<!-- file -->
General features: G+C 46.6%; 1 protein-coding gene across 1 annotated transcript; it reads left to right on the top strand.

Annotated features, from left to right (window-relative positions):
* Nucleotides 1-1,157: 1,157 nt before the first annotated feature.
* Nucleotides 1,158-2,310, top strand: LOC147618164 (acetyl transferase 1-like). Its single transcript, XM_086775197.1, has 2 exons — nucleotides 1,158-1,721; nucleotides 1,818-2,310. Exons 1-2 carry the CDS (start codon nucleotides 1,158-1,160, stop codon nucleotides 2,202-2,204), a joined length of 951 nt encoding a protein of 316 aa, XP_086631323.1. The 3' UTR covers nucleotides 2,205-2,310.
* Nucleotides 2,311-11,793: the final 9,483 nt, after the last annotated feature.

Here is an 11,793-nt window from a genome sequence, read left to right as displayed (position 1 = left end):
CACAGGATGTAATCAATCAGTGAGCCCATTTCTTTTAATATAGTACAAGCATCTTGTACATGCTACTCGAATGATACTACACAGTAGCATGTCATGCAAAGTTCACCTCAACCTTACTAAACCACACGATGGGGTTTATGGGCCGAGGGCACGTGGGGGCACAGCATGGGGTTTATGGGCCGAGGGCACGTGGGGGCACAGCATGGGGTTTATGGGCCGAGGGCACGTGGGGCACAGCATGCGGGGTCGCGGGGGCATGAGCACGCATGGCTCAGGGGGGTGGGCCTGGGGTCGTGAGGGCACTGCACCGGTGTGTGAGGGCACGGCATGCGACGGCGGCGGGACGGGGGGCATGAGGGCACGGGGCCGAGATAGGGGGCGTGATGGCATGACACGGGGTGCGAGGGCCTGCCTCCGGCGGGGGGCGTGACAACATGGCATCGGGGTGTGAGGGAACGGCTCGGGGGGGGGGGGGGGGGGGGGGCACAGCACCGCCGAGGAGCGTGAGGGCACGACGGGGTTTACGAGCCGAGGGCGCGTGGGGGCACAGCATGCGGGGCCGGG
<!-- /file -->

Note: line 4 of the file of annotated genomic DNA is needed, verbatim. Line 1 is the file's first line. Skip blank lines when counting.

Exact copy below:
* Nucleotides 1,158-2,310, top strand: LOC147618164 (acetyl transferase 1-like). Its single transcript, XM_086775197.1, has 2 exons — nucleotides 1,158-1,721; nucleotides 1,818-2,310. Exons 1-2 carry the CDS (start codon nucleotides 1,158-1,160, stop codon nucleotides 2,202-2,204), a joined length of 951 nt encoding a protein of 316 aa, XP_086631323.1. The 3' UTR covers nucleotides 2,205-2,310.